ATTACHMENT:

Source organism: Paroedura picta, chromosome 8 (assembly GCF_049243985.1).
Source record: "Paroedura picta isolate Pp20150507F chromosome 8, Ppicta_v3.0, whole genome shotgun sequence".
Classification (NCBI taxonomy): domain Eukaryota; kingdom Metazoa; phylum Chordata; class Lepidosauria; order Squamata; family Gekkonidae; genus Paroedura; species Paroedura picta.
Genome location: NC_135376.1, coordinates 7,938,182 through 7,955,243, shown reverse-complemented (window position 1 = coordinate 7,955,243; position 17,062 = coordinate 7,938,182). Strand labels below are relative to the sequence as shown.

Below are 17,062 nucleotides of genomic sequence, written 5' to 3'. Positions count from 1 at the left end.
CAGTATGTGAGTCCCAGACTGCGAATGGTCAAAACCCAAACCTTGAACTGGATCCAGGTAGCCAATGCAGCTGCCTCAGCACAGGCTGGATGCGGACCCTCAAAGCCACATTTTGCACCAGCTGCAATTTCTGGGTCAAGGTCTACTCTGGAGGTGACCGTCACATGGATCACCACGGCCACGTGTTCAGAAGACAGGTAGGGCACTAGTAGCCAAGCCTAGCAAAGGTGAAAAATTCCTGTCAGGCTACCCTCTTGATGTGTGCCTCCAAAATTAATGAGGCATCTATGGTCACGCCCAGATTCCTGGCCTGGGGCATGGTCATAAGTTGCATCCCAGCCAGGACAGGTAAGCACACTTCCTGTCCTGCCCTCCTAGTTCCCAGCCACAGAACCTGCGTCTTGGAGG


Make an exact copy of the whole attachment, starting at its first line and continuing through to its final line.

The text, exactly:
Source organism: Paroedura picta, chromosome 8 (assembly GCF_049243985.1).
Source record: "Paroedura picta isolate Pp20150507F chromosome 8, Ppicta_v3.0, whole genome shotgun sequence".
Classification (NCBI taxonomy): domain Eukaryota; kingdom Metazoa; phylum Chordata; class Lepidosauria; order Squamata; family Gekkonidae; genus Paroedura; species Paroedura picta.
Genome location: NC_135376.1, coordinates 7,938,182 through 7,955,243, shown reverse-complemented (window position 1 = coordinate 7,955,243; position 17,062 = coordinate 7,938,182). Strand labels below are relative to the sequence as shown.

Below are 17,062 nucleotides of genomic sequence, written 5' to 3'. Positions count from 1 at the left end.
CAGTATGTGAGTCCCAGACTGCGAATGGTCAAAACCCAAACCTTGAACTGGATCCAGGTAGCCAATGCAGCTGCCTCAGCACAGGCTGGATGCGGACCCTCAAAGCCACATTTTGCACCAGCTGCAATTTCTGGGTCAAGGTCTACTCTGGAGGTGACCGTCACATGGATCACCACGGCCACGTGTTCAGAAGACAGGTAGGGCACTAGTAGCCAAGCCTAGCAAAGGTGAAAAATTCCTGTCAGGCTACCCTCTTGATGTGTGCCTCCAAAATTAATGAGGCATCTATGGTCACGCCCAGATTCCTGGCCTGGGGCATGGTCATAAGTTGCATCCCAGCCAGGACAGGTAAGCACACTTCCTGTCCTGCCCTCCTAGTTCCCAGCCACAGAACCTGCGTCTTGGAGG